Suddenly we enter an alternative universe in which supermarkets run out of the most basic, boring staples, like flour; in which basic medical precautions like hand washing might be useless because you were unknowingly infected two weeks ago; in which jobs and income just disappear for even the most conscientious employees; in which graduating with a degree, even with honors, from a decent law school may not even be enough to permit you to take a bar examination, let alone begin earning a living. All of these are aggravating, and some have potentially dire consequences. But taken as a whole, their greatest effect on us may be that they are contradicting our assumptions about how the world reliably runs.
Trust is like a vitamin. When we haven't got a minimum daily requirement -- when there are too many things in our lives that we can't rely on -- it's like a psychic scurvy. Instead of bruising easily and losing our teeth, we panic easily and lose our self-confidence. The cortisol levels in our bloodstreams shoot up, because in an unpredictable world we always have to be prepared to fight or flee. We can't concentrate, we are easily rattled, we might even suffer illness because of it. It's hard. We need to be able to rely on some things to perform well.
This is one of the reasons that humans invented lawyers in the first place. We needed more people we could trust to rely on. We needed people who could develop frameworks of predictable rules so that we would not feel that conflicts were resolved arbitrarily. Lawyers are a testament to the human craving for reliability.
And in order to make lawyers that clients can rely on, we need to teach students to rely on themselves, on their own capabilities and judgment. And this does not happen overnight. First we teach them that they can rely on others -- on their professors to teach them how the law works and on mentors to show them the ropes -- then that they can rely on systems, like legislatures and administrative bodies, and then ultimately on themselves. You know these rules and how to apply them. You understand how to navigate bureaucracy, at least enough to find your way through any new one you encounter. You know how to come up with solutions, how to suggest them to other interested parties, how to negotiate a compromise. You're a cause that has effect, because you are a lawyer.
Even with everything going well in law school, though -- and it may not be, at least not for every student, given the range of burdens that they are shouldering -- when the rest of the world is telling you that you can't eat in your favorite restaurant, that the only available toilet paper is the Want Ads section of your local paper, and it may be more than a year before you can begin working, it can be really easy to spend all your time on edge, trembling at the unclear implications of every announcement from the school or your state bar examiners. And when it is easy to be that anxious, it is usually hard to study, focus, work efficiently, and present yourself to the world as a new lawyer.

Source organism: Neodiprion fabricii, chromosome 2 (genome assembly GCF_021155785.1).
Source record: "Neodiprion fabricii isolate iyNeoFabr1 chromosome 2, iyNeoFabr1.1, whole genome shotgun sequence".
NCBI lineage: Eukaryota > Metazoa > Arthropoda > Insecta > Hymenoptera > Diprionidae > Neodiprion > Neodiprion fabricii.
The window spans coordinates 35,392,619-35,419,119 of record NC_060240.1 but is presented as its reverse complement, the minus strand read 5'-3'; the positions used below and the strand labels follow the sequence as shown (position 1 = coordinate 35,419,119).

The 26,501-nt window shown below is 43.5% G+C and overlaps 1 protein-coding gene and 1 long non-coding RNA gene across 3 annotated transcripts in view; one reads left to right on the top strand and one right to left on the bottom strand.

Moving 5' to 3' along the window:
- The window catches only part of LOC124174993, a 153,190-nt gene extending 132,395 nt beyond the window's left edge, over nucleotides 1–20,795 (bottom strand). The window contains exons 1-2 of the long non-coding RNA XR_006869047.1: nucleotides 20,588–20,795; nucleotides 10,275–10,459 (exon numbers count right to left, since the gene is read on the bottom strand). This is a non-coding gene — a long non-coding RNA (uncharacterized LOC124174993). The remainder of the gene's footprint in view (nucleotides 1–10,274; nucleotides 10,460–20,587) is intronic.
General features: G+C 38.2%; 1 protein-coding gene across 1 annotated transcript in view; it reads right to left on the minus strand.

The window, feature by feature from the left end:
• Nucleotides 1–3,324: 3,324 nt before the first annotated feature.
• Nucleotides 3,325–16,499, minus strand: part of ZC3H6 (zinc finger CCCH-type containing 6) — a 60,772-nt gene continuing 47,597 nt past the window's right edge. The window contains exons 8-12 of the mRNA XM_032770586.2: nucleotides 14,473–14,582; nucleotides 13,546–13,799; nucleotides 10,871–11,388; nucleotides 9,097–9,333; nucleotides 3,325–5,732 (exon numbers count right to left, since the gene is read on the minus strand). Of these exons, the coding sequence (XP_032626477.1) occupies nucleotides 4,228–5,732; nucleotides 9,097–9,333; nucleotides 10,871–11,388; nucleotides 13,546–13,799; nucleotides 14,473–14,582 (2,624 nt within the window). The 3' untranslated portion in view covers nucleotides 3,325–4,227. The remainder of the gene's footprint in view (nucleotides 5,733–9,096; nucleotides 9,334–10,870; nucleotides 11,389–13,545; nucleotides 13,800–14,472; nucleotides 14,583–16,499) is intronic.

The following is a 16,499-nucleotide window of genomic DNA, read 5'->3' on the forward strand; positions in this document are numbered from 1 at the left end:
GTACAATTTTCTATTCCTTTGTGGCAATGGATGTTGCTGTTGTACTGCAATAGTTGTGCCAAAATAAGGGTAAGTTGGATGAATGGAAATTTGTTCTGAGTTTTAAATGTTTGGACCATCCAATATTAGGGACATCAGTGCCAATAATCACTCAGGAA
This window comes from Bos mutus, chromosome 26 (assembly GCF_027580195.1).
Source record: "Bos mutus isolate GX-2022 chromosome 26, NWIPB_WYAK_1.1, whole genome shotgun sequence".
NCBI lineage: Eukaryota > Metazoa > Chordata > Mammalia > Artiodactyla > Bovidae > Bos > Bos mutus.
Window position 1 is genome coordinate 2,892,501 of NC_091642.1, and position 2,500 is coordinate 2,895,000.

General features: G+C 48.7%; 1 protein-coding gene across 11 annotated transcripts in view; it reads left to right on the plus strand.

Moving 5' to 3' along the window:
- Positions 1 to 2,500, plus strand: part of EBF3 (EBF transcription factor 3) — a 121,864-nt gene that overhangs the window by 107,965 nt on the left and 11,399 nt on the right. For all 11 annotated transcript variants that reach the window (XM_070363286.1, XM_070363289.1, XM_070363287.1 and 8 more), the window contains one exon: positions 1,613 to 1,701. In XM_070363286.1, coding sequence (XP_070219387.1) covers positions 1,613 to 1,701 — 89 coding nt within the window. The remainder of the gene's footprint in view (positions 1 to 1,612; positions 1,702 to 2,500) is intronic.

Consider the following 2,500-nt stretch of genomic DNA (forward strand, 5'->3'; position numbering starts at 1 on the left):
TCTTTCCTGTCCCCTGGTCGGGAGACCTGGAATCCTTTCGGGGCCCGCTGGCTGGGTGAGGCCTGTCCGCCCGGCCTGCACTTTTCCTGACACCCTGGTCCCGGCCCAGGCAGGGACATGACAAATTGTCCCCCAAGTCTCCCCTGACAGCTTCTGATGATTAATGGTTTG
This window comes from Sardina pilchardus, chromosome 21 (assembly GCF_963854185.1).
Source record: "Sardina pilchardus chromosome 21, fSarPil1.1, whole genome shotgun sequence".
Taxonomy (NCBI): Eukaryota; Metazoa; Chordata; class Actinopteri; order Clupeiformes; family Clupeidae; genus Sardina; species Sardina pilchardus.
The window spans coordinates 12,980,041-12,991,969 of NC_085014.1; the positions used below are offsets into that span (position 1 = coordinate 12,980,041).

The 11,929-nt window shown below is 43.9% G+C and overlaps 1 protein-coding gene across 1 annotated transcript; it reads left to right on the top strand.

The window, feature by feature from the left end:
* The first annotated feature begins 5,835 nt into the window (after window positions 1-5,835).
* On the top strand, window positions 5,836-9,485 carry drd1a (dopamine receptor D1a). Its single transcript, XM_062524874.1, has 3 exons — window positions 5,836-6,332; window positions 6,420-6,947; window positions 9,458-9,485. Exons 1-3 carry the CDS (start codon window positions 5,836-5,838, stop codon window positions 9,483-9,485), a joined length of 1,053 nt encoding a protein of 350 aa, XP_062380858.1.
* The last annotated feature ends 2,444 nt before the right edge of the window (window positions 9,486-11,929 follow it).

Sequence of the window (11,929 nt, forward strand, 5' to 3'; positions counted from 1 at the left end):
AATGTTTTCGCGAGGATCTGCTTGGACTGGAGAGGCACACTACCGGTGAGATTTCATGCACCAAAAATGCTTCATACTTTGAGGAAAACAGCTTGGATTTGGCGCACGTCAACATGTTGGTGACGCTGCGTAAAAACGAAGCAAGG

So, lately, I've been thinking of how Academic Support professionals are kind of like psychic vitamin supplements. In a world in which everybody feels that so many things are less reliable now, we are telling our students, "Look, you can trust us. We'll explain the right answer; we'll send you feedback on your writing; we will find and share information you might not be able to access yourselves. But we will also teach you that you can trust yourselves. You're learning the rules you need to learn. You're developing the writing and analytical and persuasive skills you need as tools to cause the effects you want. You're going to develop the judgment that makes a good counselor, and some day other people will come to rely on you."
All of that messaging is what we do on a good day. Lately, I feel like I have had to up my game to extra strength multivitamin levels. Making myself available for conferences more frequently; responding to emails super-promptly, before students can feel ignored; finding additional resources for students in increasingly dire straits because of the current crisis. Maybe this is really the core of what Academic Support does best at times like these: by actions that show our students that they can rely on us, we help them see they can rely on their professors, on the law, on the system, so that they can better learn to rely on themselves.
Monday, May 4, 2020
Imbroglio: A complicated situation; a sequence of events so absurd, complicated, and uncommon as to be unbelievable.
Merriam-Webster might as well add a footnote to the July 2020 bar exam administration as an example of the term “imbroglio.” No other term can accurately describe the debacle that surrounds the upcoming bar exam. Blog, essays, and the exasperated cries of bar candidates—summed up in one word. One word with an applicability of meaning that has become self-evident.
A complicated situation – Our nation has become embattled by a contagion that shows no sign of relenting. Across the country, stay at home orders are in place to mitigate the spread of the deadly coronavirus. In states with large numbers of bar takers, there is no safe way to administer the bar exam in the traditional format. Yet, bar examiners and the American Bar Association insist on a bar exam as screening tool for entry into the practice of law.